Self-disinfecting Door Handle, Capable Of Eliminating 99.8% Of Bacteria

In these times, you would rather have a self-sanitizing handle than having to sanitize it manually, as it can spiral into infections very quickly. Hong Kong students Sum Ming Wong and Kin Pong Li have designed a doorknob that uses light to always keep it sterile. In 2020, this is classified as a smart object and something important such as hand washing.

The students were inspired by the SARS outbreak in the 2000s and thought that a self-sanitizing door handle is more effective than the chemical-based cleaning processes we are using right now.

The handle is made from a glass tube with aluminum caps on each end and the entire handle is covered in a photocatalytic powder coating made from a mineral called titanium dioxide. The bacteria break down through a chemical reaction that is activated by UV light reacting with the thin layer of the glass tube.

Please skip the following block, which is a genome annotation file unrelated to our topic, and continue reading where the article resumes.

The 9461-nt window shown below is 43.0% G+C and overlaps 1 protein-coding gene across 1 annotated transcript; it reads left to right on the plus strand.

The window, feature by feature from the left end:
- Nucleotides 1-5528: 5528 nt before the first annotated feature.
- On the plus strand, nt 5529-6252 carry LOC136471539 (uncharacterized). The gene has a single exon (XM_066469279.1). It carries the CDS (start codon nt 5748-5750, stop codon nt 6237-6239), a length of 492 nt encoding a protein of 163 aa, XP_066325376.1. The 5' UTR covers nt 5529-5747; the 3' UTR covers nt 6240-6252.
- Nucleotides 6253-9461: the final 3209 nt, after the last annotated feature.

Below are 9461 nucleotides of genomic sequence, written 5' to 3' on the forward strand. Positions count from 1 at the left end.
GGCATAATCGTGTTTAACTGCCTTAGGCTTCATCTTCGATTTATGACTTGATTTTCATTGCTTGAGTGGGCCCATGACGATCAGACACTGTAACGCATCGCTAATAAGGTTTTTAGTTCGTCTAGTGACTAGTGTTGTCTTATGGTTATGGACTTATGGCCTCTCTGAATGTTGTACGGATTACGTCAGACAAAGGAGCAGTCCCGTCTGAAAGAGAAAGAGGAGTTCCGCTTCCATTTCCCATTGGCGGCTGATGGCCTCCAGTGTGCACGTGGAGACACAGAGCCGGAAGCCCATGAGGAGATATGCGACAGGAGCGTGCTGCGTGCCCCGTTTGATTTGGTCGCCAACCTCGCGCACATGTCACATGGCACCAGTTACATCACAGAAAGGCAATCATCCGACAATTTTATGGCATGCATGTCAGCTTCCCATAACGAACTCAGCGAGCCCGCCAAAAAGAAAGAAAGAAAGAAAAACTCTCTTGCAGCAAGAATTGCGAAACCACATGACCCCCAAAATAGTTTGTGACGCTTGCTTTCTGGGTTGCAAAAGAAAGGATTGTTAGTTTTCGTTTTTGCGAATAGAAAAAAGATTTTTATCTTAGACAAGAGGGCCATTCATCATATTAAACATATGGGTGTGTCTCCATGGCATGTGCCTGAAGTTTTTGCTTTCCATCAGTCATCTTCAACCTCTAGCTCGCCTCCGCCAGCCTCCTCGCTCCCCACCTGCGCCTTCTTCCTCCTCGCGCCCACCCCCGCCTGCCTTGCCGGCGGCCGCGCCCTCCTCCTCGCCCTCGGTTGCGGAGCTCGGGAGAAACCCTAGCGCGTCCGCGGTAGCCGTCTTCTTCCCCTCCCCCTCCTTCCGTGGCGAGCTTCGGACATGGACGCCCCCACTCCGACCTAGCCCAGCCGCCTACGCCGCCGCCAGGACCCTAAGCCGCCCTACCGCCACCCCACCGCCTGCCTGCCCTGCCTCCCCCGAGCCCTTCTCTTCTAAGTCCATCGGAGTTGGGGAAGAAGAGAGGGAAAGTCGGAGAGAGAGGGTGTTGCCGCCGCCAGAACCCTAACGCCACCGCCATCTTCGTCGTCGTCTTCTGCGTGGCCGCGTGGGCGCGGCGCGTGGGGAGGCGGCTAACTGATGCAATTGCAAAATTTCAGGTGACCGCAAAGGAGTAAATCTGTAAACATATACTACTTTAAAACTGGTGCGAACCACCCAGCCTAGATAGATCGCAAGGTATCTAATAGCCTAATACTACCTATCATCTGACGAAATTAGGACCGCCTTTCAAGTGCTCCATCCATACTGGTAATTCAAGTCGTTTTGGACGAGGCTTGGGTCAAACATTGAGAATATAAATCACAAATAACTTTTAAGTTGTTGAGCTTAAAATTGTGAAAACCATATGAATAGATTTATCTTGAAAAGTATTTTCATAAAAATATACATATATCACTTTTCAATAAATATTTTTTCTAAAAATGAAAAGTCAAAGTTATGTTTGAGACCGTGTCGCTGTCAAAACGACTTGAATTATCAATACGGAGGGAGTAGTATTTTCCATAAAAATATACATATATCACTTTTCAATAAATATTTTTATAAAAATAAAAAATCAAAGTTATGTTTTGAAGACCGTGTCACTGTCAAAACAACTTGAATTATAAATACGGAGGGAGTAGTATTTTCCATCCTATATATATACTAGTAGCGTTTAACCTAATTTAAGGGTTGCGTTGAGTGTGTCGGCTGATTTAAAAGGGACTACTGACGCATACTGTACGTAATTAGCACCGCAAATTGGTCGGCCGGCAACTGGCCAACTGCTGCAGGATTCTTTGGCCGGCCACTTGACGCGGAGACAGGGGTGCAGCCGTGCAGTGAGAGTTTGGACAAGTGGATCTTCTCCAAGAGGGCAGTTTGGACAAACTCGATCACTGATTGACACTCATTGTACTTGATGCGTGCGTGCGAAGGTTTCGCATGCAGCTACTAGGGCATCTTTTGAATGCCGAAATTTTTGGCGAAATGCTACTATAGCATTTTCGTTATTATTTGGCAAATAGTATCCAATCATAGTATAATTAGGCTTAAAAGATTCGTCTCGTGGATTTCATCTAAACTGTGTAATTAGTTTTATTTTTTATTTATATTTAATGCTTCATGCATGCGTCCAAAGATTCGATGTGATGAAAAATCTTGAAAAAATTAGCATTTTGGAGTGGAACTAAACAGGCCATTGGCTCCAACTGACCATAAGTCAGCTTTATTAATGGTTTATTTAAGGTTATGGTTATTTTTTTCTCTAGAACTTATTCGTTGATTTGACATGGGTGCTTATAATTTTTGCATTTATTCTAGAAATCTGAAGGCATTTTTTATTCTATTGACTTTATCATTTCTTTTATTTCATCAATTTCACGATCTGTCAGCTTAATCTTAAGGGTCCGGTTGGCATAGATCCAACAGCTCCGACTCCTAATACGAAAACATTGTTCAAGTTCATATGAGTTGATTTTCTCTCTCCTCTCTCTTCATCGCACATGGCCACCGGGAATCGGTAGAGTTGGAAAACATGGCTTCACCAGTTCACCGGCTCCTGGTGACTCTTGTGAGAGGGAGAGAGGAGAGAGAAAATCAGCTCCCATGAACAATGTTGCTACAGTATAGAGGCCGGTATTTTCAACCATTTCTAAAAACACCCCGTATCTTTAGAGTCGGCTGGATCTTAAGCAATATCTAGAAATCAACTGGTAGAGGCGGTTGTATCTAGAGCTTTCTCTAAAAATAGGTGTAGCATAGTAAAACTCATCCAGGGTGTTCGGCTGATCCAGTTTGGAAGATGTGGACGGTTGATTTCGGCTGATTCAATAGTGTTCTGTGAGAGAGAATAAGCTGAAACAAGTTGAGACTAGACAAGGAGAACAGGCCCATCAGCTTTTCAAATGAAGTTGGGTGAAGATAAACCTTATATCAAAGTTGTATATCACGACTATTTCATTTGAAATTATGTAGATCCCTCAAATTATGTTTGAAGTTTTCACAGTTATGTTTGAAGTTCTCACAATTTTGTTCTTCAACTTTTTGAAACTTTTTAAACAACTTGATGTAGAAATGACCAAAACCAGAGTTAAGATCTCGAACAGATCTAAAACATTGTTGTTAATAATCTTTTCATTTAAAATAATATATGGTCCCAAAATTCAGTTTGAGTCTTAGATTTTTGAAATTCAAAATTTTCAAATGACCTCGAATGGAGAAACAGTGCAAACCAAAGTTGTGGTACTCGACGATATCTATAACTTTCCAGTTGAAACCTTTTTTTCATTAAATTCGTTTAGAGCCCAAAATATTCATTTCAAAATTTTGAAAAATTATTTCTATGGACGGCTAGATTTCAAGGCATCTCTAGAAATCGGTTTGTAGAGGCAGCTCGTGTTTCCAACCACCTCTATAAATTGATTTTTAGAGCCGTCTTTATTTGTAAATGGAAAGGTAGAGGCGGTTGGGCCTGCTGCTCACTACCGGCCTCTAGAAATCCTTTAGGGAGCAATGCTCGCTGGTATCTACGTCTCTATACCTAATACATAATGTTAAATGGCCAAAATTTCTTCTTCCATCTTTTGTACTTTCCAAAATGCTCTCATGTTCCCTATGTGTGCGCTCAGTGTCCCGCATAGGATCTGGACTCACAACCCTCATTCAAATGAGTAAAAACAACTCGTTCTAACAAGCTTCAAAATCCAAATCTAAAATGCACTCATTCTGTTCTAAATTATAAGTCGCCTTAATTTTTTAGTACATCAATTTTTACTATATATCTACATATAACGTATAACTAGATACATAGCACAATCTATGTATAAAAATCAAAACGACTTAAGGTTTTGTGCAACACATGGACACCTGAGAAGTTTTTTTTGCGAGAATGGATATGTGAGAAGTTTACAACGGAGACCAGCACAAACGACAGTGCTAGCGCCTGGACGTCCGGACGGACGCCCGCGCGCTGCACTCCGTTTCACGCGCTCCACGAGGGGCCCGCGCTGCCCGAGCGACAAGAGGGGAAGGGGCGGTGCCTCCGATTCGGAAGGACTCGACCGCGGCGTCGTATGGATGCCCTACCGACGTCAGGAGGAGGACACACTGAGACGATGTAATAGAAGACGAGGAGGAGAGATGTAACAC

Powered by an internal generator, the handle converts the kinetic energy of the door opening and closing movement into light energy and this is how UV light always does its job. This germ-killing product killed 99.8% of microbes during laboratory testing.

It has a modern visual aesthetic and an elegant shape. The backlighting almost makes it look like a lava lamp.

The students thought about the number of people infected and killed during SARS and wanted to do something to change the landscape of public health through innovative design. Since public door handles are hotbeds for bacteria, this could be an advantage in creating a safer infrastructure for a world that is better prepared to handle pandemics.

The self-sanitizing door handle was one of the winning candidates for the 2019 James Dyson Awards.

Designers: Sum Ming Wong and Kin Pong Li.

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